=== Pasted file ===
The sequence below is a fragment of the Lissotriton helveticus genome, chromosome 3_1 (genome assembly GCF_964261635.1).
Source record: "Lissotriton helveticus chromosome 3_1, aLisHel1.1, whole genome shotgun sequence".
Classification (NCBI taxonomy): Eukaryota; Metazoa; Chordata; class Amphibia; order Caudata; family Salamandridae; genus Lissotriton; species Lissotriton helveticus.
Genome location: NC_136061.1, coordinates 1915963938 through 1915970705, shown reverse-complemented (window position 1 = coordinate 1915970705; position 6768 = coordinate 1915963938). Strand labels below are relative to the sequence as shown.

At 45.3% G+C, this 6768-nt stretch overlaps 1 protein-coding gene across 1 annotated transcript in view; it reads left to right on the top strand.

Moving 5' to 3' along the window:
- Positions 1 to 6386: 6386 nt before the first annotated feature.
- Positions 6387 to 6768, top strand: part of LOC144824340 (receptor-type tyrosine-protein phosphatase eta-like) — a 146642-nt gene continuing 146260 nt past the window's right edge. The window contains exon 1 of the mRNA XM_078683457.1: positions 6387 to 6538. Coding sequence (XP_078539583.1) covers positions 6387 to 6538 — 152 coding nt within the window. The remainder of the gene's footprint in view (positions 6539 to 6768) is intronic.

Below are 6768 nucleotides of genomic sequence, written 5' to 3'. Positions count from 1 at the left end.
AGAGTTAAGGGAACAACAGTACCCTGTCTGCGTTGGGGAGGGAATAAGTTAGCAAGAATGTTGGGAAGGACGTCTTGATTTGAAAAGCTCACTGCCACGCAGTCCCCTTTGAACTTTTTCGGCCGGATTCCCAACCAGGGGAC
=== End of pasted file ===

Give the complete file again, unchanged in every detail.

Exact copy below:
The sequence below is a fragment of the Lissotriton helveticus genome, chromosome 3_1 (genome assembly GCF_964261635.1).
Source record: "Lissotriton helveticus chromosome 3_1, aLisHel1.1, whole genome shotgun sequence".
Classification (NCBI taxonomy): Eukaryota; Metazoa; Chordata; class Amphibia; order Caudata; family Salamandridae; genus Lissotriton; species Lissotriton helveticus.
Genome location: NC_136061.1, coordinates 1915963938 through 1915970705, shown reverse-complemented (window position 1 = coordinate 1915970705; position 6768 = coordinate 1915963938). Strand labels below are relative to the sequence as shown.

At 45.3% G+C, this 6768-nt stretch overlaps 1 protein-coding gene across 1 annotated transcript in view; it reads left to right on the top strand.

Moving 5' to 3' along the window:
- Positions 1 to 6386: 6386 nt before the first annotated feature.
- Positions 6387 to 6768, top strand: part of LOC144824340 (receptor-type tyrosine-protein phosphatase eta-like) — a 146642-nt gene continuing 146260 nt past the window's right edge. The window contains exon 1 of the mRNA XM_078683457.1: positions 6387 to 6538. Coding sequence (XP_078539583.1) covers positions 6387 to 6538 — 152 coding nt within the window. The remainder of the gene's footprint in view (positions 6539 to 6768) is intronic.

Below are 6768 nucleotides of genomic sequence, written 5' to 3'. Positions count from 1 at the left end.
AGAGTTAAGGGAACAACAGTACCCTGTCTGCGTTGGGGAGGGAATAAGTTAGCAAGAATGTTGGGAAGGACGTCTTGATTTGAAAAGCTCACTGCCACGCAGTCCCCTTTGAACTTTTTCGGCCGGATTCCCAACCAGGGGAC